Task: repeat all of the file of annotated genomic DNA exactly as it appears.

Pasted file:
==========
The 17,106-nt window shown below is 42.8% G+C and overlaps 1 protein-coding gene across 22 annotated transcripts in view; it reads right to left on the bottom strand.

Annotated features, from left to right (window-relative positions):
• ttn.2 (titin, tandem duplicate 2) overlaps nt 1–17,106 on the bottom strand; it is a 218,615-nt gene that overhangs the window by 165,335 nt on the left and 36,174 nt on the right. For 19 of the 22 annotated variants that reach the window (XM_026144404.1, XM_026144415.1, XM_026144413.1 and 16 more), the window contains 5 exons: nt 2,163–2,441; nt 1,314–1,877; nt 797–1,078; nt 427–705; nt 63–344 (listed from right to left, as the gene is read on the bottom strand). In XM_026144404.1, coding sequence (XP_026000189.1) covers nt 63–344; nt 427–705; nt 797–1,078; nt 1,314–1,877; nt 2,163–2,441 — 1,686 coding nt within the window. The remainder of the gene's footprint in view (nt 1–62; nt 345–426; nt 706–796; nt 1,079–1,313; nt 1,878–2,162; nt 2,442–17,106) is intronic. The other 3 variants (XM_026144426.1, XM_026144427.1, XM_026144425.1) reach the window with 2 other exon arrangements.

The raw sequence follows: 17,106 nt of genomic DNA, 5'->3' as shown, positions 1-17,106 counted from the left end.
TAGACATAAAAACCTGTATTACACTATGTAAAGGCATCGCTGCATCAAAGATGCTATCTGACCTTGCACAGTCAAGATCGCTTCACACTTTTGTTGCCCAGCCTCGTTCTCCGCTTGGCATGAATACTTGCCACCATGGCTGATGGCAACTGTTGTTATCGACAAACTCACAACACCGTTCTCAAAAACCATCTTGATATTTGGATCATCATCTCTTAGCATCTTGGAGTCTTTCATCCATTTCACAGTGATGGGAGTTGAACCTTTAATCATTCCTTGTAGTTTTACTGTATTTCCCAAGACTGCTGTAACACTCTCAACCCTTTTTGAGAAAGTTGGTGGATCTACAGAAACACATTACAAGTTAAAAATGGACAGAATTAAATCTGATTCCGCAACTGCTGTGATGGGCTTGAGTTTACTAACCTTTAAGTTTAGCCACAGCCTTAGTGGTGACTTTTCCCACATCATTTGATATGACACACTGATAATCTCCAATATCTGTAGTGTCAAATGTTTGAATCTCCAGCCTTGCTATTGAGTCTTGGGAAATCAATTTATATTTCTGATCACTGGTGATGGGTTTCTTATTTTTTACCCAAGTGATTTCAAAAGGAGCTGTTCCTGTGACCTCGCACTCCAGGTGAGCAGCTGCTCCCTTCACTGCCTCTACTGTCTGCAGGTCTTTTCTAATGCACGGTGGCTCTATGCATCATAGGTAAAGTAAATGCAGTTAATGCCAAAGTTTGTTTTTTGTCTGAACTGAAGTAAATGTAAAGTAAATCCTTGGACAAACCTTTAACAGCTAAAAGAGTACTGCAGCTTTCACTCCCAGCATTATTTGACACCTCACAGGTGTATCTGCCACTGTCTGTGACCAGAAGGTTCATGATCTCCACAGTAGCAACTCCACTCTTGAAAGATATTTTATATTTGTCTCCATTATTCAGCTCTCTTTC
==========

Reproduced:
The 17,106-nt window shown below is 42.8% G+C and overlaps 1 protein-coding gene across 22 annotated transcripts in view; it reads right to left on the bottom strand.

Annotated features, from left to right (window-relative positions):
• ttn.2 (titin, tandem duplicate 2) overlaps nt 1–17,106 on the bottom strand; it is a 218,615-nt gene that overhangs the window by 165,335 nt on the left and 36,174 nt on the right. For 19 of the 22 annotated variants that reach the window (XM_026144404.1, XM_026144415.1, XM_026144413.1 and 16 more), the window contains 5 exons: nt 2,163–2,441; nt 1,314–1,877; nt 797–1,078; nt 427–705; nt 63–344 (listed from right to left, as the gene is read on the bottom strand). In XM_026144404.1, coding sequence (XP_026000189.1) covers nt 63–344; nt 427–705; nt 797–1,078; nt 1,314–1,877; nt 2,163–2,441 — 1,686 coding nt within the window. The remainder of the gene's footprint in view (nt 1–62; nt 345–426; nt 706–796; nt 1,079–1,313; nt 1,878–2,162; nt 2,442–17,106) is intronic. The other 3 variants (XM_026144426.1, XM_026144427.1, XM_026144425.1) reach the window with 2 other exon arrangements.

The raw sequence follows: 17,106 nt of genomic DNA, 5'->3' as shown, positions 1-17,106 counted from the left end.
TAGACATAAAAACCTGTATTACACTATGTAAAGGCATCGCTGCATCAAAGATGCTATCTGACCTTGCACAGTCAAGATCGCTTCACACTTTTGTTGCCCAGCCTCGTTCTCCGCTTGGCATGAATACTTGCCACCATGGCTGATGGCAACTGTTGTTATCGACAAACTCACAACACCGTTCTCAAAAACCATCTTGATATTTGGATCATCATCTCTTAGCATCTTGGAGTCTTTCATCCATTTCACAGTGATGGGAGTTGAACCTTTAATCATTCCTTGTAGTTTTACTGTATTTCCCAAGACTGCTGTAACACTCTCAACCCTTTTTGAGAAAGTTGGTGGATCTACAGAAACACATTACAAGTTAAAAATGGACAGAATTAAATCTGATTCCGCAACTGCTGTGATGGGCTTGAGTTTACTAACCTTTAAGTTTAGCCACAGCCTTAGTGGTGACTTTTCCCACATCATTTGATATGACACACTGATAATCTCCAATATCTGTAGTGTCAAATGTTTGAATCTCCAGCCTTGCTATTGAGTCTTGGGAAATCAATTTATATTTCTGATCACTGGTGATGGGTTTCTTATTTTTTACCCAAGTGATTTCAAAAGGAGCTGTTCCTGTGACCTCGCACTCCAGGTGAGCAGCTGCTCCCTTCACTGCCTCTACTGTCTGCAGGTCTTTTCTAATGCACGGTGGCTCTATGCATCATAGGTAAAGTAAATGCAGTTAATGCCAAAGTTTGTTTTTTGTCTGAACTGAAGTAAATGTAAAGTAAATCCTTGGACAAACCTTTAACAGCTAAAAGAGTACTGCAGCTTTCACTCCCAGCATTATTTGACACCTCACAGGTGTATCTGCCACTGTCTGTGACCAGAAGGTTCATGATCTCCACAGTAGCAACTCCACTCTTGAAAGATATTTTATATTTGTCTCCATTATTCAGCTCTCTTTC